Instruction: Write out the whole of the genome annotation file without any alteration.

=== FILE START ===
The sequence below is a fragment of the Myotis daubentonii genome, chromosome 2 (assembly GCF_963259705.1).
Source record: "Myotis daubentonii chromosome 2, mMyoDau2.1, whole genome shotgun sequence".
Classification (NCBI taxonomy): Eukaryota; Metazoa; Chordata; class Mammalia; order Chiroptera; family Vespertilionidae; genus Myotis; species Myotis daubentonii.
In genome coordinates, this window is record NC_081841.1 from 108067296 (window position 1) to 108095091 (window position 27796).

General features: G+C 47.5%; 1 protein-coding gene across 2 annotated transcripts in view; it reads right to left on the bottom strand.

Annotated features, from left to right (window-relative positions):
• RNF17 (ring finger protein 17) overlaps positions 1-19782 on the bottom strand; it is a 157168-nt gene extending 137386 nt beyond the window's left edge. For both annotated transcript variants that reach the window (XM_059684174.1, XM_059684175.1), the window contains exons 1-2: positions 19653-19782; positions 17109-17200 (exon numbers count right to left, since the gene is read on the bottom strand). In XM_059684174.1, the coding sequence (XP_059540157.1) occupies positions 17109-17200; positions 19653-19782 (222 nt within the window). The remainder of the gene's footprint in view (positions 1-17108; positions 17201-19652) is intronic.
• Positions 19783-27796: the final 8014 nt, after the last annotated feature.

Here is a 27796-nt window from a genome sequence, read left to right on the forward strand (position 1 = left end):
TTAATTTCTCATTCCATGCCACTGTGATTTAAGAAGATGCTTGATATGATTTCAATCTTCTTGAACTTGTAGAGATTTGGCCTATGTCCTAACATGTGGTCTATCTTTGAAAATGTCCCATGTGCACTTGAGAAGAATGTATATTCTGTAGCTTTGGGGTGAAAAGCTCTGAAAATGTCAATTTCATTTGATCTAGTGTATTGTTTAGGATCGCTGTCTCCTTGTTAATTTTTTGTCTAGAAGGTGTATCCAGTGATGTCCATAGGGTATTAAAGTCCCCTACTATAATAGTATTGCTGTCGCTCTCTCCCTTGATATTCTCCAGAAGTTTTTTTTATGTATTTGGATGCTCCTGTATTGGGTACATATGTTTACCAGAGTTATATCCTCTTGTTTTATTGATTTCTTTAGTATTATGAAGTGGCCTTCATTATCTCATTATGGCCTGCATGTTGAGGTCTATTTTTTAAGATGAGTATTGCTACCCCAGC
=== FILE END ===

The sequence below is a fragment of the Myotis daubentonii genome, chromosome 2 (assembly GCF_963259705.1).
Source record: "Myotis daubentonii chromosome 2, mMyoDau2.1, whole genome shotgun sequence".
Classification (NCBI taxonomy): Eukaryota; Metazoa; Chordata; class Mammalia; order Chiroptera; family Vespertilionidae; genus Myotis; species Myotis daubentonii.
In genome coordinates, this window is record NC_081841.1 from 108067296 (window position 1) to 108095091 (window position 27796).

General features: G+C 47.5%; 1 protein-coding gene across 2 annotated transcripts in view; it reads right to left on the bottom strand.

Annotated features, from left to right (window-relative positions):
• RNF17 (ring finger protein 17) overlaps positions 1-19782 on the bottom strand; it is a 157168-nt gene extending 137386 nt beyond the window's left edge. For both annotated transcript variants that reach the window (XM_059684174.1, XM_059684175.1), the window contains exons 1-2: positions 19653-19782; positions 17109-17200 (exon numbers count right to left, since the gene is read on the bottom strand). In XM_059684174.1, the coding sequence (XP_059540157.1) occupies positions 17109-17200; positions 19653-19782 (222 nt within the window). The remainder of the gene's footprint in view (positions 1-17108; positions 17201-19652) is intronic.
• Positions 19783-27796: the final 8014 nt, after the last annotated feature.

Here is a 27796-nt window from a genome sequence, read left to right on the forward strand (position 1 = left end):
TTAATTTCTCATTCCATGCCACTGTGATTTAAGAAGATGCTTGATATGATTTCAATCTTCTTGAACTTGTAGAGATTTGGCCTATGTCCTAACATGTGGTCTATCTTTGAAAATGTCCCATGTGCACTTGAGAAGAATGTATATTCTGTAGCTTTGGGGTGAAAAGCTCTGAAAATGTCAATTTCATTTGATCTAGTGTATTGTTTAGGATCGCTGTCTCCTTGTTAATTTTTTGTCTAGAAGGTGTATCCAGTGATGTCCATAGGGTATTAAAGTCCCCTACTATAATAGTATTGCTGTCGCTCTCTCCCTTGATATTCTCCAGAAGTTTTTTTTATGTATTTGGATGCTCCTGTATTGGGTACATATGTTTACCAGAGTTATATCCTCTTGTTTTATTGATTTCTTTAGTATTATGAAGTGGCCTTCATTATCTCATTATGGCCTGCATGTTGAGGTCTATTTTTTAAGATGAGTATTGCTACCCCAGC